How disciplined are you? Do you throw your jacket on a chair when you come home from work or do you immediately put it away in the closet?

If you put it in the closet right away, over the long run, you’ve effectively cut your workload in half. That’s called being efficient.

When you follow that same type of efficient logic in your workplace or with your career, you won’t rob yourself of free time that could have been used for having fun. And that brings us to the ultimate success with happiness formula: Discipline plus Efficiency equals Much More Fun and Much More Happiness.

In other words, discipline creates the efficiency that allows for more time for fun. So you see discipline doesn’t demand more work. It requires less.

Some call it time well spent. I call it a gift. And what you’ll soon discover is that there’s a rhythm to it all.

But before we go too far, let’s clarify something first. When we use the word fun we are referring to a lot of ways to productively spend our time. It may mean having a meaningful discussion with a loved one. Or it may mean going to a football game, hunting, racing, dancing, jogging, cooking, praying, sailing, reading or napping.

In reality, fun is anything you love to do that relaxes your mind. Or anything you do that ultimately re-energizes you or maybe it even exhausts you physically in a good way while recharging you mentally.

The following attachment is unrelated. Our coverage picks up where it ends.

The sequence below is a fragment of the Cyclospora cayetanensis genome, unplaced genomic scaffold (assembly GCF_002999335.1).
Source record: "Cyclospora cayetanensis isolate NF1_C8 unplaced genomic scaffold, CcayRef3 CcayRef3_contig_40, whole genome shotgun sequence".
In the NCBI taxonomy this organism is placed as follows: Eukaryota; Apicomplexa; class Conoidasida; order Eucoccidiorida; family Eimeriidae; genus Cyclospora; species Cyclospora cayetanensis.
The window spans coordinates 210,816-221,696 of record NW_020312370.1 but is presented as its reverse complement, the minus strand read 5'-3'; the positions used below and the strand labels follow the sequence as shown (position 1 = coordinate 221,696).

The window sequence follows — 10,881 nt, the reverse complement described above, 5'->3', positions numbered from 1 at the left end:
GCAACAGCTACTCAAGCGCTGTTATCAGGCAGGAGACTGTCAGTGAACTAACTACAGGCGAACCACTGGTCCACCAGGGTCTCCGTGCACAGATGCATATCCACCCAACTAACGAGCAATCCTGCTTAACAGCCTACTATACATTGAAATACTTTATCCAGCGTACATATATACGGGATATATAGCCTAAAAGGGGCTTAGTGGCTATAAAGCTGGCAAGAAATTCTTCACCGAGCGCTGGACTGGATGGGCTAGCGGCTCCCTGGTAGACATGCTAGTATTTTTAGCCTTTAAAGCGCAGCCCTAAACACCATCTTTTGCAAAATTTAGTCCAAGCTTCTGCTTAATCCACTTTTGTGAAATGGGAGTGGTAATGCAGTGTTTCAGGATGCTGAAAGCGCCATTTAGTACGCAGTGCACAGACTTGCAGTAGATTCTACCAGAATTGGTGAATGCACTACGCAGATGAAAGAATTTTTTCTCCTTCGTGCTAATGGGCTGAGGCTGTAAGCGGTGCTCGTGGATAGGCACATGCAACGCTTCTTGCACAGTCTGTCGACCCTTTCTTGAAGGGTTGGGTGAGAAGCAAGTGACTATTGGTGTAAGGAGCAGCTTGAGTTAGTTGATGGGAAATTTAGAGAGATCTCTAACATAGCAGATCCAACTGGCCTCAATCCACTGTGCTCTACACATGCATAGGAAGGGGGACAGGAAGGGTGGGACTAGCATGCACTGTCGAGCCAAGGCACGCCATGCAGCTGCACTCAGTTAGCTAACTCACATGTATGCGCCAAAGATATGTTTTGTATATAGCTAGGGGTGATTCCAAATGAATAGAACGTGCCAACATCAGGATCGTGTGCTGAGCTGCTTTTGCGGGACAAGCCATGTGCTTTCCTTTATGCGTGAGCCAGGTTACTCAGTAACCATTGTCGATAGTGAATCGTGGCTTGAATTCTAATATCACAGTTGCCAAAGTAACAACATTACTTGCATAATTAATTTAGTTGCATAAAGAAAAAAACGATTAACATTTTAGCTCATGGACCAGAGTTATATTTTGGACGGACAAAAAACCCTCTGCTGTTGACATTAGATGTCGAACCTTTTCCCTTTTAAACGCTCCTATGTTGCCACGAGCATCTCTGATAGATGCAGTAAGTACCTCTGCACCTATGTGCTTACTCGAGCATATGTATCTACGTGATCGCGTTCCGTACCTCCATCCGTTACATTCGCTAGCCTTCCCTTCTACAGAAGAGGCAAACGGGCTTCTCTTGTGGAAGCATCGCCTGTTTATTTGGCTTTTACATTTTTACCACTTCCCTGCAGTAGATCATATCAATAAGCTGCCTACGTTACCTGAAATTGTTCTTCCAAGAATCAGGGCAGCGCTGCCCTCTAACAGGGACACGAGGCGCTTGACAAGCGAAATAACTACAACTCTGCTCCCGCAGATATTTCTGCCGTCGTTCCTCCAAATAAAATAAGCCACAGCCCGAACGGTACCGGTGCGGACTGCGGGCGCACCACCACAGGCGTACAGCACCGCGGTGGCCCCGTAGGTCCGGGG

It might be building a fence or hoeing weeds in a garden for that matter. Still, despite the fact that it might appear to be work to some, it’s doing what you want to do when you want to do it. That’s what fun is, and fun leads to happiness.

Now, we all know that it’s entirely possible to have fun and be happy without a lot of money. Yet we also know that, if we don’t discipline ourselves, we can dig a very deep financial hole that will require a lot of money to climb out of.

So the question is how do we avoid that hole? And/or how do we climb out of the money pit once we’ve dug it?

The answer is one word: Save.

Save whatever you can. If you can only save $1 a week, then at least save $1 a week. Or maybe it’s $5, $10 or $100. Whatever it is, save it, and start immediately.

What you’ll find the moment you start saving is that it’ll become a habit. So that when you’re in a store and faced with an emotional buying decision, you will begin to calculate how much it is that you could save if you stop yourself from making that particular purchase. And you will feel like, by not spending that money, you are that much ahead of the game.

Then it becomes a goal, a challenge or a mountain that you are determined to climb.

American-Canadian novelist and screenwriter John Irving might have summed it up best when he said that good habits are worth being fanatical about.

So create good, fanatical habits and then, like setting the cruise control on your automobile, those good habits will run you more efficiently. It’s as simple as that.

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Kevin Holten is the executive producer of “Special Cowboy Moments” on RFD-TV.

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